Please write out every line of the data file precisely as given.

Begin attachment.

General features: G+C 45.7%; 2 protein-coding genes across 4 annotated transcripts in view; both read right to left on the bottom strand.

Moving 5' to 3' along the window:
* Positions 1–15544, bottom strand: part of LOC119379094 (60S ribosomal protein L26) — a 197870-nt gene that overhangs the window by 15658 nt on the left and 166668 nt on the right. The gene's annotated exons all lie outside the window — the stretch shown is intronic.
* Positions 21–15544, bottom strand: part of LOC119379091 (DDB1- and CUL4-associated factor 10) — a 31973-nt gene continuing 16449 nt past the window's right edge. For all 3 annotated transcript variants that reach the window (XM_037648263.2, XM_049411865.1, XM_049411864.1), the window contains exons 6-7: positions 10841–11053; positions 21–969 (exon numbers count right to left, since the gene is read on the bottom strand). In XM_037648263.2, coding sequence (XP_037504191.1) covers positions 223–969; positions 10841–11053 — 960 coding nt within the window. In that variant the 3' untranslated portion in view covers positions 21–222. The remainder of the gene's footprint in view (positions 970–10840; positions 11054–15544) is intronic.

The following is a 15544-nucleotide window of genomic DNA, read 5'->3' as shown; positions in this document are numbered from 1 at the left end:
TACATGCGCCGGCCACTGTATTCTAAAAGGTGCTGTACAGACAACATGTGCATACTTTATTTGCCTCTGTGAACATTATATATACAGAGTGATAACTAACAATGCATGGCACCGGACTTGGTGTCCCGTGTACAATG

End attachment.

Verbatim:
General features: G+C 45.7%; 2 protein-coding genes across 4 annotated transcripts in view; both read right to left on the bottom strand.

Moving 5' to 3' along the window:
* Positions 1–15544, bottom strand: part of LOC119379094 (60S ribosomal protein L26) — a 197870-nt gene that overhangs the window by 15658 nt on the left and 166668 nt on the right. The gene's annotated exons all lie outside the window — the stretch shown is intronic.
* Positions 21–15544, bottom strand: part of LOC119379091 (DDB1- and CUL4-associated factor 10) — a 31973-nt gene continuing 16449 nt past the window's right edge. For all 3 annotated transcript variants that reach the window (XM_037648263.2, XM_049411865.1, XM_049411864.1), the window contains exons 6-7: positions 10841–11053; positions 21–969 (exon numbers count right to left, since the gene is read on the bottom strand). In XM_037648263.2, coding sequence (XP_037504191.1) covers positions 223–969; positions 10841–11053 — 960 coding nt within the window. In that variant the 3' untranslated portion in view covers positions 21–222. The remainder of the gene's footprint in view (positions 970–10840; positions 11054–15544) is intronic.

The following is a 15544-nucleotide window of genomic DNA, read 5'->3' as shown; positions in this document are numbered from 1 at the left end:
TACATGCGCCGGCCACTGTATTCTAAAAGGTGCTGTACAGACAACATGTGCATACTTTATTTGCCTCTGTGAACATTATATATACAGAGTGATAACTAACAATGCATGGCACCGGACTTGGTGTCCCGTGTACAATG